End-stage renal failure due to amyloidosis: Outcomes in 490 ANZDATA registry cases

Wen Tang, Stephen P. McDonald, Carmel M. Hawley, Sunil V. Badve, Neil Boudville, Fiona G. Brown, Philip A. Clayton, Scott B. Campbell, Janak R. De Zoysa, David W. Johnson

Research output: Contribution to journalArticlepeer-review

29 Citations (Scopus)


Background There are few reports regarding the long-term renal replacement therapy (RRT) outcomes of amyloidosis.MethodsIn this retrospective, multi-centre, multi-country registry analysis, all patients with and without amyloidosis who commenced RRT for end-stage renal failure (ESRF) in Australia and New Zealand between 1963 and 2010 were included.ResultsOf 58 422 patients who underwent RRT during the study period, 490 (0.8%) had ESRF secondary to amyloidosis. The median survival of amyloidosis patients on dialysis (2.09 years, 95% CI 1.85-2.32 years) was significantly inferior to that of patients with other causes of ESRF (4.45 years, 95% CI 4.39-4.51 years) (log-rank score 242, P < 0.001). The survival of amyloidosis patients receiving peritoneal dialysis (1.9 years, 95% CI 1.58-2.22) was comparable with those receiving haemodialysis (2.17 years, 95% CI 1.89-2.45) (P = 0.18). Fifty-three (13.8%) amyloidosis patients died of amyloidosis complications. Forty-six patients underwent renal transplantation with first graft survival rates of 45% at 5 years and 26% at 10 years. Nine (16.4%) patients experienced amyloidosis recurrence in their allografts, which led to graft failure in six patients. ESRF patients with amyloidosis experienced inferior median first renal allograft survival (4.55 years, 95% CI 1.96-7.15 versus 10.7 years, 95% CI 10.5-11.0, P = 0.001) and transplant patient survival (6.03 years, 95% CI 2.71-9.36 versus 16.8 years, 95% CI 16.4-17.1, P < 0.001) compared with patients with other causes of ESRF. Respective 10-year patient survival rates were 37 and 69%.ConclusionsAmyloidosis was associated with poor patient survival following dialysis and/or renal transplantation, poor renal allograft survival and a significant incidence of disease recurrence in the allograft. An appreciable proportion of amyloid ESRF patients died of amyloidosis-related complications.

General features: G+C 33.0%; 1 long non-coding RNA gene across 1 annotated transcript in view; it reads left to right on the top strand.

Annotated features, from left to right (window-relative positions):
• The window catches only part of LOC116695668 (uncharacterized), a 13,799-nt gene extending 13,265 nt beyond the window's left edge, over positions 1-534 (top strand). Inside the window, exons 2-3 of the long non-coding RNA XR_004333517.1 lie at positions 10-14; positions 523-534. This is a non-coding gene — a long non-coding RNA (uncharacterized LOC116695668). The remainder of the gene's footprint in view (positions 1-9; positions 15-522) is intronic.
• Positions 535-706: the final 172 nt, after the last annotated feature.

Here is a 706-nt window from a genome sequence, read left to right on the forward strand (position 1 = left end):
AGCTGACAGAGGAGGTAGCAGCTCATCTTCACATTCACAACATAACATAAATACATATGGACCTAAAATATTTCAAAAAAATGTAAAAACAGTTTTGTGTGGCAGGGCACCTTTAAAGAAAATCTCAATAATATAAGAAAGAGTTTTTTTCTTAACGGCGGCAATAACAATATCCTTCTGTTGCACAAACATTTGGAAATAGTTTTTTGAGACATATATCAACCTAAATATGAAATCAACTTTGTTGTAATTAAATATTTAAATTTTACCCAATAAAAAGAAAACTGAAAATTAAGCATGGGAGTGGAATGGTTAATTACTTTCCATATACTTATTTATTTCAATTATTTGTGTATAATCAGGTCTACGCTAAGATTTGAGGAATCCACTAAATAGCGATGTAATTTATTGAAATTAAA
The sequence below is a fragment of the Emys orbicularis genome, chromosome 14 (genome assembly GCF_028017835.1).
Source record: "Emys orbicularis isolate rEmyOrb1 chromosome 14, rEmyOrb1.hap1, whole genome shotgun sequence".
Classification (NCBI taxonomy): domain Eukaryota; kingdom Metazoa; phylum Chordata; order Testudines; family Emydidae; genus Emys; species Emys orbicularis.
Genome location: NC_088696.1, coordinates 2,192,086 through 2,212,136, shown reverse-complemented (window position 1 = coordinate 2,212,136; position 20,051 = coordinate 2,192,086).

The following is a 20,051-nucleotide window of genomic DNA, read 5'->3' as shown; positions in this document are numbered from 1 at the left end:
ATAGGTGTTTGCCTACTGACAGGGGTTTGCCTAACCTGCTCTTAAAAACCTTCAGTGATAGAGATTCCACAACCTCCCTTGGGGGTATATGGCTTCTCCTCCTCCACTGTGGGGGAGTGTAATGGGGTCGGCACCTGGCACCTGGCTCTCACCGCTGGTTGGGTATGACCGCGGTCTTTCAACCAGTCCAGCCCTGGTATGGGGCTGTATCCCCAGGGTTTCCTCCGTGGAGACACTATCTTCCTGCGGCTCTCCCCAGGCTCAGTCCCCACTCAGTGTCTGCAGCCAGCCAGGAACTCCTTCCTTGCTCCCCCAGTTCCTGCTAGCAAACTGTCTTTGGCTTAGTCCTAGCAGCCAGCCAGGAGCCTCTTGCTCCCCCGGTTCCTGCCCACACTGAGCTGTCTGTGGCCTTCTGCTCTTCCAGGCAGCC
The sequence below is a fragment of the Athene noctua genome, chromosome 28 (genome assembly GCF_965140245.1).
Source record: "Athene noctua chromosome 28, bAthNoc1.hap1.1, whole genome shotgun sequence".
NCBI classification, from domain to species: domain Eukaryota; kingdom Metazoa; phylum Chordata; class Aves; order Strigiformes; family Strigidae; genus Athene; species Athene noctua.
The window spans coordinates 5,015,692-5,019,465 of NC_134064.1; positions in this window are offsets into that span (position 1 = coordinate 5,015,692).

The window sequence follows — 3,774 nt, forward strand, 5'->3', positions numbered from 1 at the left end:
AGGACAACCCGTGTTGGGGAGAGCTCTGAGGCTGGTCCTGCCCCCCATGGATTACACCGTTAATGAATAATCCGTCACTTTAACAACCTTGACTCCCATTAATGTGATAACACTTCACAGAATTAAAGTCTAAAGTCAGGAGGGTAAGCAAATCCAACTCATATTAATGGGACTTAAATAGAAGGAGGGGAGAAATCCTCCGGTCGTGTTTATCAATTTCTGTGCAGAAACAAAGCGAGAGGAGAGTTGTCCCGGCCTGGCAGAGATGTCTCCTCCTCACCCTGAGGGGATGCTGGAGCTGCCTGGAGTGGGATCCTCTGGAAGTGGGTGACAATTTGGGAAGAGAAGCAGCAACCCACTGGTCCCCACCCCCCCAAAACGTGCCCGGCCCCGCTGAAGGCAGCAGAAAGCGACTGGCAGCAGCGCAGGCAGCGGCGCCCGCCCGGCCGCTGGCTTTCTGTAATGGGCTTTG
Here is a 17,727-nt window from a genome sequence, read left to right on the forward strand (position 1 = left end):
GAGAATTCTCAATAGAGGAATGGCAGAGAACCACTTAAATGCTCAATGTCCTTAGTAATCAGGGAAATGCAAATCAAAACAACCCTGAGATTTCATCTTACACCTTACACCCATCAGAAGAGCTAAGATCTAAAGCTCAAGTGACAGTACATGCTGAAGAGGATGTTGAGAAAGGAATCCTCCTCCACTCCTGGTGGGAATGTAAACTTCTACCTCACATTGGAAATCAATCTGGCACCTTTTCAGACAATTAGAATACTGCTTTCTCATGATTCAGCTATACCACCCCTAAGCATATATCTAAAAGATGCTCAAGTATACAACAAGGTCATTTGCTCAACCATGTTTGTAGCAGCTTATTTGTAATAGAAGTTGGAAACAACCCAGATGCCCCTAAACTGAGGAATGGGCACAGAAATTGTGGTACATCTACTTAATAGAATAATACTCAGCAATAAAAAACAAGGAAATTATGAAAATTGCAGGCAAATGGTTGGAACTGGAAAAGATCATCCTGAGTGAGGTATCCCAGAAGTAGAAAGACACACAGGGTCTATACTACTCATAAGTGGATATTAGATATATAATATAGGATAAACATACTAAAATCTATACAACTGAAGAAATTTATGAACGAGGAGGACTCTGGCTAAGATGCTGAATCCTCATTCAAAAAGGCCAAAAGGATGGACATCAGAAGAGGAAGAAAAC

Original languageEnglish
Pages (from-to)455-461
Number of pages7
JournalNephrology Dialysis Transplantation
Issue number2
Publication statusPublished or Issued - Feb 2013
Externally publishedYes


  • amyloidosis
  • end-stage renal failure
  • outcomes
  • recurrence
  • renal transplantation

ASJC Scopus subject areas

  • Nephrology
  • Transplantation

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